In the fall of 1963, Judson College welcomed its first class of students to its Elgin campus — consisting of a mansion and a carriage house situated on roughly 19 acres of undeveloped land off Route 31.
Today, Judson University’s campus houses 17 buildings and is home to 1,170 students pursuing more than 50 different majors and minors in liberal arts, sciences and professions.
The private Christian university marks its 50th year in Elgin. It has hosted various commemorative events this fall, including bringing back members of its first graduating classes from 1964 and 1965 for a panel discussion in September during homecoming week festivities.
Anniversary celebrations culminate with the Presidential Installation ceremony for Dr. Gene C. Crume Jr., Judson’s sixth president, at 3 p.m. Thursday; and the Founders’ Day convocation with Bill Hybels, senior pastor of Willow Creek Community Church in South Barrington, at 10 a.m. Friday. Both events will be held at Herrick Chapel on Judson’s campus, 1151 N. State St. A luncheon at 11:30 a.m. Friday at the Betty Lindner Campus Commons will feature Lynn Wheaton, Judson’s former director of advancement, who will present the Golden Eagle Award to Judson alumni Bill and Sally Boscaljon.
Will Friesen, Judson provost and chief academic officer, said Judson’s historical roots go back 100 years.
Judson College was founded in 1913 as the undergraduate branch of Northern Theological Seminary in Oak Brook before moving to Elgin. Judson also has a satellite campus in Rockford that offers graduate programs at night for working adults.
Roughly 80 percent of the student population is from the region, with the remainder coming from other states and countries, including some in Asia and South America, Friesen said.
The diversity makeup of the student population includes roughly 60 percent white, 10 percent Hispanic, nearly 7 percent black, and just less than 2 percent Asian.
Having a student body that is 40 percent nonwhite is “not bad for a small, fairly expensive Christian university,” Friesen said.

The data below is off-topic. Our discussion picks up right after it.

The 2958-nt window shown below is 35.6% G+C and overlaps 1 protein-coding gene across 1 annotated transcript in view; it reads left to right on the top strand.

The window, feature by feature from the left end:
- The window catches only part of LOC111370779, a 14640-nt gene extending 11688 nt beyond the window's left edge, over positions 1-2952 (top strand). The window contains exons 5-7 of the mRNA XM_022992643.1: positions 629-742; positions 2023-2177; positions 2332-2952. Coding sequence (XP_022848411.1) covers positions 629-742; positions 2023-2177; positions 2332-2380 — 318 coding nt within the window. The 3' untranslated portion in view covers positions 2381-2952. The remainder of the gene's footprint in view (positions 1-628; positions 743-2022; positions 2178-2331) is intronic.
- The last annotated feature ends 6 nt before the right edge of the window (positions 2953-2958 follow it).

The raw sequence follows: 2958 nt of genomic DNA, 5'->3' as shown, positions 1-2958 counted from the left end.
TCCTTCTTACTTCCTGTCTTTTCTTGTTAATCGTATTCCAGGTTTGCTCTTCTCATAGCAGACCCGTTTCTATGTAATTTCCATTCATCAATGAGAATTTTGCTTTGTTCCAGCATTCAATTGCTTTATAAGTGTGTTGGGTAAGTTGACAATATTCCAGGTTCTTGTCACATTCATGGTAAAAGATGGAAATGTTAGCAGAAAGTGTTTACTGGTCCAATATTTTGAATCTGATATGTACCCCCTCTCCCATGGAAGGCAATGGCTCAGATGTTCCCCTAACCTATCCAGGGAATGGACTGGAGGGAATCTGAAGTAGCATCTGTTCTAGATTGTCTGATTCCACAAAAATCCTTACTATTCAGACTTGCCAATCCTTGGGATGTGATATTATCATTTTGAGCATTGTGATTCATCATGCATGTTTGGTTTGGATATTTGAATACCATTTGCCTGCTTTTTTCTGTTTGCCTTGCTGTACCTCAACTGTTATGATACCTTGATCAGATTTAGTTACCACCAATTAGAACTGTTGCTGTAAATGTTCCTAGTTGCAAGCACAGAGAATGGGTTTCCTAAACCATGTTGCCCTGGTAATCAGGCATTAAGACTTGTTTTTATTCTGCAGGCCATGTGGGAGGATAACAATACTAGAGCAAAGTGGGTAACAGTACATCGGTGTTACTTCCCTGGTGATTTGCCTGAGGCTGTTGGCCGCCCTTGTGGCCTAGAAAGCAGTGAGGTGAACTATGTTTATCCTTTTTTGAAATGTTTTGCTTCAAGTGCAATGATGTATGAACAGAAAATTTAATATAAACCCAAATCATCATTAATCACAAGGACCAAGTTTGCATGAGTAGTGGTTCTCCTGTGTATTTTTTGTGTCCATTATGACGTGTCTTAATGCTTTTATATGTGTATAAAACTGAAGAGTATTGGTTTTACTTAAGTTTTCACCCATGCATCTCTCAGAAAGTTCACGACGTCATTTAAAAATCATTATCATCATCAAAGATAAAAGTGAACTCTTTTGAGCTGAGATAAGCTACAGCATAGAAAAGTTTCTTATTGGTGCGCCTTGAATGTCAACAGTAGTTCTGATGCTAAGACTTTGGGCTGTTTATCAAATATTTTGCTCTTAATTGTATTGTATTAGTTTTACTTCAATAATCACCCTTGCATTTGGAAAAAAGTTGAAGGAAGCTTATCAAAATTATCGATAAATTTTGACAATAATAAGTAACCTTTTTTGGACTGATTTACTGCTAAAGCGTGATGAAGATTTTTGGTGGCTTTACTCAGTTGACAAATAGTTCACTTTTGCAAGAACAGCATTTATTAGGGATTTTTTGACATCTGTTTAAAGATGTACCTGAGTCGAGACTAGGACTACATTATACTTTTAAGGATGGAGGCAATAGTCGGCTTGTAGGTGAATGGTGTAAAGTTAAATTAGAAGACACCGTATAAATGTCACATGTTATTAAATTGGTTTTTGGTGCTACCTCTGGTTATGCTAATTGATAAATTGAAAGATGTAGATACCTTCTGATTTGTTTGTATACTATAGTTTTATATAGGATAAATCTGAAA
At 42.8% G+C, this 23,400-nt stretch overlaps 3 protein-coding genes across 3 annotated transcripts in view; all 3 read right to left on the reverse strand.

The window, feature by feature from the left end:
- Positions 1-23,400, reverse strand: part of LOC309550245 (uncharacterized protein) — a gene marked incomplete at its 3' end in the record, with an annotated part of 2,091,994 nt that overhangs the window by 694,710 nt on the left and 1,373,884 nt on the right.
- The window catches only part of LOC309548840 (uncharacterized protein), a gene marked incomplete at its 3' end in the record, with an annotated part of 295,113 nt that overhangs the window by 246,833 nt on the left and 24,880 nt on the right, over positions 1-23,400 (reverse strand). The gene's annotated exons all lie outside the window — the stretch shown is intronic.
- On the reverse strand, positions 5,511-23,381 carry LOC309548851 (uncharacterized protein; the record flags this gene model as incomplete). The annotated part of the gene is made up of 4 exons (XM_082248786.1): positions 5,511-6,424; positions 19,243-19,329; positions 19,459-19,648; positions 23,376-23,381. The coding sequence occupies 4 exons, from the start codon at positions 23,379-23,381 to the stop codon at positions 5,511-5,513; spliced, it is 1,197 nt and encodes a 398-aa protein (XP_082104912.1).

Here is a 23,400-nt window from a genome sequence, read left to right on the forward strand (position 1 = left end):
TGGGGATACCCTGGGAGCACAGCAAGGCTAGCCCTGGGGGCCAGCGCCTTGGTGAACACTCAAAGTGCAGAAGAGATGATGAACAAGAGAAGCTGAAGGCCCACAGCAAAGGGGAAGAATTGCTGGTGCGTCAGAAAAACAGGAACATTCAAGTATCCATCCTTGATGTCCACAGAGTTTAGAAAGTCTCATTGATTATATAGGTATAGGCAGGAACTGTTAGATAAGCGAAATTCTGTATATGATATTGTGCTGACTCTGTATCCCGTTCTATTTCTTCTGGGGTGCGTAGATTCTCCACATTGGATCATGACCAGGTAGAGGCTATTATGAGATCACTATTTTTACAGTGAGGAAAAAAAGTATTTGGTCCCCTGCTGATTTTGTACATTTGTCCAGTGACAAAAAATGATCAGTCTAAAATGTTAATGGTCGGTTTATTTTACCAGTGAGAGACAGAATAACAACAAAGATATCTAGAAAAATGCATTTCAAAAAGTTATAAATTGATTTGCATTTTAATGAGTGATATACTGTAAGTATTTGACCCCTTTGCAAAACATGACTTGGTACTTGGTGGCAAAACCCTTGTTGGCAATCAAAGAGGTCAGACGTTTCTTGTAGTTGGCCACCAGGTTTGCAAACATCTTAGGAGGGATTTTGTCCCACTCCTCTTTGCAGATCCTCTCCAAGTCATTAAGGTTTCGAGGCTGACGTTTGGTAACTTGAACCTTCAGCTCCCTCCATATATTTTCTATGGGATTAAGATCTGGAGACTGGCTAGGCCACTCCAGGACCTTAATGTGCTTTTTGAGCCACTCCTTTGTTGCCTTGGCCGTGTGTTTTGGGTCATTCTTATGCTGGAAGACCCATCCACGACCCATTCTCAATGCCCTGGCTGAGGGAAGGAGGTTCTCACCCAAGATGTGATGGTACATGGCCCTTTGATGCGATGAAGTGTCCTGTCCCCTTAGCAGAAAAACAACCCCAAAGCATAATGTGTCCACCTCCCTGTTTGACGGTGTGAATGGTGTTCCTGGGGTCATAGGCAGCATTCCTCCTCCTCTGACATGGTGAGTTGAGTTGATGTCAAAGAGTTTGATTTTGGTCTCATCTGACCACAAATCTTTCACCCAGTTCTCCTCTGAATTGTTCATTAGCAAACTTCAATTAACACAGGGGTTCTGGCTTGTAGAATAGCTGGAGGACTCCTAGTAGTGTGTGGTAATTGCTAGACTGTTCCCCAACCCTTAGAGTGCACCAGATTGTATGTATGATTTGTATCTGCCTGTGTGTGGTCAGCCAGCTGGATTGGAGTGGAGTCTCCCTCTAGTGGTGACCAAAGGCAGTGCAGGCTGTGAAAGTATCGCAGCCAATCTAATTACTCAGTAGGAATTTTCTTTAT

Judson has come a long way from its early days.
Carol (Thompson) Hunt, one of the first black students to attend Judson College when it opened in 1963, said during the September panel discussion with returning alumni that there were many racial challenges at the time, but that the professors and community were supportive.
“Judson gave me a foundation for living,” she told the crowd. “It helped me in my life as an African American. Some of my brothers and sisters carry the bitterness of being immersed in severe racial tension when they were young like me, but because of Judson’s supportive and loving environment I didn’t have to carry that hatred and angst.”
Benjamin Glunz of Elgin said Judson equipped him with the leadership skills required to start his own business. He received his undergraduate degree in 2010, and in 2012 earned his master’s degree in architecture. Glunz co-owns Jerry’s Café — a campus coffee shop employing student workers — and owns a technology company based in Carpentersville, which employs many Judson alumni. He also is a member of the Judson Alumni Association.
“I had a wonderful experience,” said Glunz, who was vice president of student government at Judson. “Judson provides a really holistic experience both in and out of the classroom. The fifth year of the architecture program, you get to work on an internship with a firm. They really leverage extracurricular and cocurricular events.”
The university provides a caring environment and a strong sense of community, Glunz said.
“You feel really at home when you are there,” he said. “It’s the only evangelical Christian school of architecture in the world.”
Friesen, who graduated from a small Christian liberal arts college in Kansas, said the university is looking ahead to the next 100 years.
The university recently added new graduate and postgraduate level programs, including a doctorate in literacy accredited by the Higher Learning Commission.
“That’s an amazing feat for a little place like this to get a doctorate approved,” Friesen said. “It says something about the quality of the master’s degree and the faculty.”
Judson also now offers two new master’s degrees in business administration and leadership in ministry.
The university is developing other graduate programs in social sciences, Friesen said.
“We still have a lot of work to do to determine their viability,” he said. “That’s going to be exciting. All of (these) new things that we are doing builds capacity for the university so that we are not dependent on one or two programs that are traditional undergraduate (degrees), but a spread of academic offerings for different communities of students who would like a Christian higher education experience.”Copyright © 2014 Paddock Publications, Inc. All rights reserved.